Topics

In-Place Upgrade from Windows 7, 8, or 8.1 - Still Possible in November 2020


Billy Inglis
 

hi guys, I have an elderly lady friend running windows7 and jaws.
She is now asking if it would be possible for her as a blind elderly user to upgrade to windows10?.
The question must be would it be possible for her to upgrade from 7 to 10, and how would she achieve this task?.

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Richard Kuzma
 

good morning,
you can do an what is called an in place upgrade from 7 to 10 but you have to be carefull what version of jaws she has.
I would do an image backup so way in case it all goes to pot and then you can just restore and then try again.
I did it once or twice testing things and it did go ok.
let me know if I can be of any more help.
also, don’t forget narrator is thre in ten if she gets in a bind.

-----Original Message-----
From: win10@win10.groups.io <win10@win10.groups.io> On Behalf Of Billy Inglis
Sent: Wednesday, November 11, 2020 4:04 AM
To: win10@win10.groups.io
Subject: [win10] upgrade?

hi guys, I have an elderly lady friend running windows7 and jaws.
She is now asking if it would be possible for her as a blind elderly user to upgrade to windows10?.
The question must be would it be possible for her to upgrade from 7 to 10, and how would she achieve this task?.

--
This email has been checked for viruses by Avast antivirus software.
https://www.avast.com/antivirus


Billy Inglis
 

hi Richard, thanks for the prompt reply.
My friend is elderly and is not technically minded.
She would not be able to do what you suggest, but thanks anyway.

On 11/11/2020 10:40, Richard Kuzma via groups.io wrote:
good morning,
you can do an what is called an in place upgrade from 7 to 10 but you have to be carefull what version of jaws she has.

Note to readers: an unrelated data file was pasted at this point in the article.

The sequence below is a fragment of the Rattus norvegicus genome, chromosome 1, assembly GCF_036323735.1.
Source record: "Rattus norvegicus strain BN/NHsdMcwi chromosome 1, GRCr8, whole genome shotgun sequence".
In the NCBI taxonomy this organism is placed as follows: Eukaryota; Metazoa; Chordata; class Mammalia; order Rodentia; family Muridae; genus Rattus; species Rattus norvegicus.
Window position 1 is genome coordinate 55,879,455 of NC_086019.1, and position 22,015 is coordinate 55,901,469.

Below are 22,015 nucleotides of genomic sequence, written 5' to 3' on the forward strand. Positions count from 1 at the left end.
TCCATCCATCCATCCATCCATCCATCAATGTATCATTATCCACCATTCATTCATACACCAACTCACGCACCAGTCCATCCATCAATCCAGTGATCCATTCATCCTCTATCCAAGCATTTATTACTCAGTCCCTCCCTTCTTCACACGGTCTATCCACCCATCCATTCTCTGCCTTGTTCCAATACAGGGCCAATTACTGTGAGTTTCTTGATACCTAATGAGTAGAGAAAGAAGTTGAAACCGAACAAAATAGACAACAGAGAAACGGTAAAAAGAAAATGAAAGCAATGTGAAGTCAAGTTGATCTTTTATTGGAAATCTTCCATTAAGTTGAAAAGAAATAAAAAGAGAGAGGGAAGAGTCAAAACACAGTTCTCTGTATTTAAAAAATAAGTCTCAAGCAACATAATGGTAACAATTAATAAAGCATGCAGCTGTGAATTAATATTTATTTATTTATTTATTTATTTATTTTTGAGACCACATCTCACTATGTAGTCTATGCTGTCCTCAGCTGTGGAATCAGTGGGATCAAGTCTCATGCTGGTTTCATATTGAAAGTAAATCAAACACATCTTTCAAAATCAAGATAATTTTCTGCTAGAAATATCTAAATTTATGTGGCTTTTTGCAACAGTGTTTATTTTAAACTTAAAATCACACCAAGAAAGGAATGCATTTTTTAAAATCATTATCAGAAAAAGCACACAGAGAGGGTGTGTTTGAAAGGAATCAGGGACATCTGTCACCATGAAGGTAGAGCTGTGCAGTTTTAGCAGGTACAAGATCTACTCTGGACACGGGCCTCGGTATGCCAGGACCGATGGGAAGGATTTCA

I would do an image backup so way in case it all goes to pot and then you can just restore and then try again.
I did it once or twice testing things and it did go ok.
let me know if I can be of any more help.
also, don’t forget narrator is thre in ten if she gets in a bind.
-----Original Message-----
From: win10@win10.groups.io <win10@win10.groups.io> On Behalf Of Billy Inglis
Sent: Wednesday, November 11, 2020 4:04 AM
To: win10@win10.groups.io
Subject: [win10] upgrade?
hi guys, I have an elderly lady friend running windows7 and jaws.
She is now asking if it would be possible for her as a blind elderly user to upgrade to windows10?.
The question must be would it be possible for her to upgrade from 7 to 10, and how would she achieve this task?.
--
This email has been checked for viruses by Avast antivirus software.
https://www.avast.com/antivirus
--
This email has been checked for viruses by Avast antivirus software.
https://www.avast.com/antivirus


 

Billy,

           See my other reply to your question.  Someone who's blind can absolutely do this independently, but it takes time.  And I've already echoed Mr. Kuzma in regard to the need to do a full system image backup of any system before trying an in-place upgrade.

           I've actually never had one fail catastrophically, but I think I've had two that failed and then rolled everything back.  But I know of catastrophic failures, so if you want 100% safety in doing an in-place upgrade you take a full system image backup first.

--

Brian - Windows 10 Pro, 64-Bit, Version 2004, Build 19041
The purpose of education is not to validate ignorance but to overcome it. 
       ~ Lawrence Krauss


 

Repost of message from other topic, and retitling of this topic for archival purposes.

------------------------------
Billy,

            See:  Doing a Windows 10 Repair Install or Feature Update Using the Windows 10 ISO file